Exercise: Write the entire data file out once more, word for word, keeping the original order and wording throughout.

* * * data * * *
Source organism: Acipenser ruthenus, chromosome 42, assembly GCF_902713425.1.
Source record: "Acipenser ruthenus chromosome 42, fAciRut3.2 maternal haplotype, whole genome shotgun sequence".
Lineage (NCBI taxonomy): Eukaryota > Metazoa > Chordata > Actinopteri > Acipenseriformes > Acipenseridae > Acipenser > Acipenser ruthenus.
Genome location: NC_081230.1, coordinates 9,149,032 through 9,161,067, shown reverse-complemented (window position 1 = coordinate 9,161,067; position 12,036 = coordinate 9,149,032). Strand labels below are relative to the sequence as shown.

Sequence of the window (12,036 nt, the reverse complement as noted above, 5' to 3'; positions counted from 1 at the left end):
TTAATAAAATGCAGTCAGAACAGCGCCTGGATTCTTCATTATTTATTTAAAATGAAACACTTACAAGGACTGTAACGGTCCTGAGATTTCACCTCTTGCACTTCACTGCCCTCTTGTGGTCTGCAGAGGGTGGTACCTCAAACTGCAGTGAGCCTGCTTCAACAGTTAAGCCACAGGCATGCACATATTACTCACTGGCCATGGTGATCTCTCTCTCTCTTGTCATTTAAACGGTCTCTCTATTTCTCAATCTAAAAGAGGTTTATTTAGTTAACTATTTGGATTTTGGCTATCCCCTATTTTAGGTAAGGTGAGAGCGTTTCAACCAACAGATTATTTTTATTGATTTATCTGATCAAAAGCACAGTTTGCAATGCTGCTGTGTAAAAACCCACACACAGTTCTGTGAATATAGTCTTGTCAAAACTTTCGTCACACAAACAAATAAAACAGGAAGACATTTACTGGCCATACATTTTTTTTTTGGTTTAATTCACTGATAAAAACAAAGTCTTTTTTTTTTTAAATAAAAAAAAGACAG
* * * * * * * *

Source organism: Acipenser ruthenus, chromosome 42, assembly GCF_902713425.1.
Source record: "Acipenser ruthenus chromosome 42, fAciRut3.2 maternal haplotype, whole genome shotgun sequence".
Lineage (NCBI taxonomy): Eukaryota > Metazoa > Chordata > Actinopteri > Acipenseriformes > Acipenseridae > Acipenser > Acipenser ruthenus.
Genome location: NC_081230.1, coordinates 9,149,032 through 9,161,067, shown reverse-complemented (window position 1 = coordinate 9,161,067; position 12,036 = coordinate 9,149,032). Strand labels below are relative to the sequence as shown.

Sequence of the window (12,036 nt, the reverse complement as noted above, 5' to 3'; positions counted from 1 at the left end):
TTAATAAAATGCAGTCAGAACAGCGCCTGGATTCTTCATTATTTATTTAAAATGAAACACTTACAAGGACTGTAACGGTCCTGAGATTTCACCTCTTGCACTTCACTGCCCTCTTGTGGTCTGCAGAGGGTGGTACCTCAAACTGCAGTGAGCCTGCTTCAACAGTTAAGCCACAGGCATGCACATATTACTCACTGGCCATGGTGATCTCTCTCTCTCTTGTCATTTAAACGGTCTCTCTATTTCTCAATCTAAAAGAGGTTTATTTAGTTAACTATTTGGATTTTGGCTATCCCCTATTTTAGGTAAGGTGAGAGCGTTTCAACCAACAGATTATTTTTATTGATTTATCTGATCAAAAGCACAGTTTGCAATGCTGCTGTGTAAAAACCCACACACAGTTCTGTGAATATAGTCTTGTCAAAACTTTCGTCACACAAACAAATAAAACAGGAAGACATTTACTGGCCATACATTTTTTTTTTGGTTTAATTCACTGATAAAAACAAAGTCTTTTTTTTTTTAAATAAAAAAAAGACAG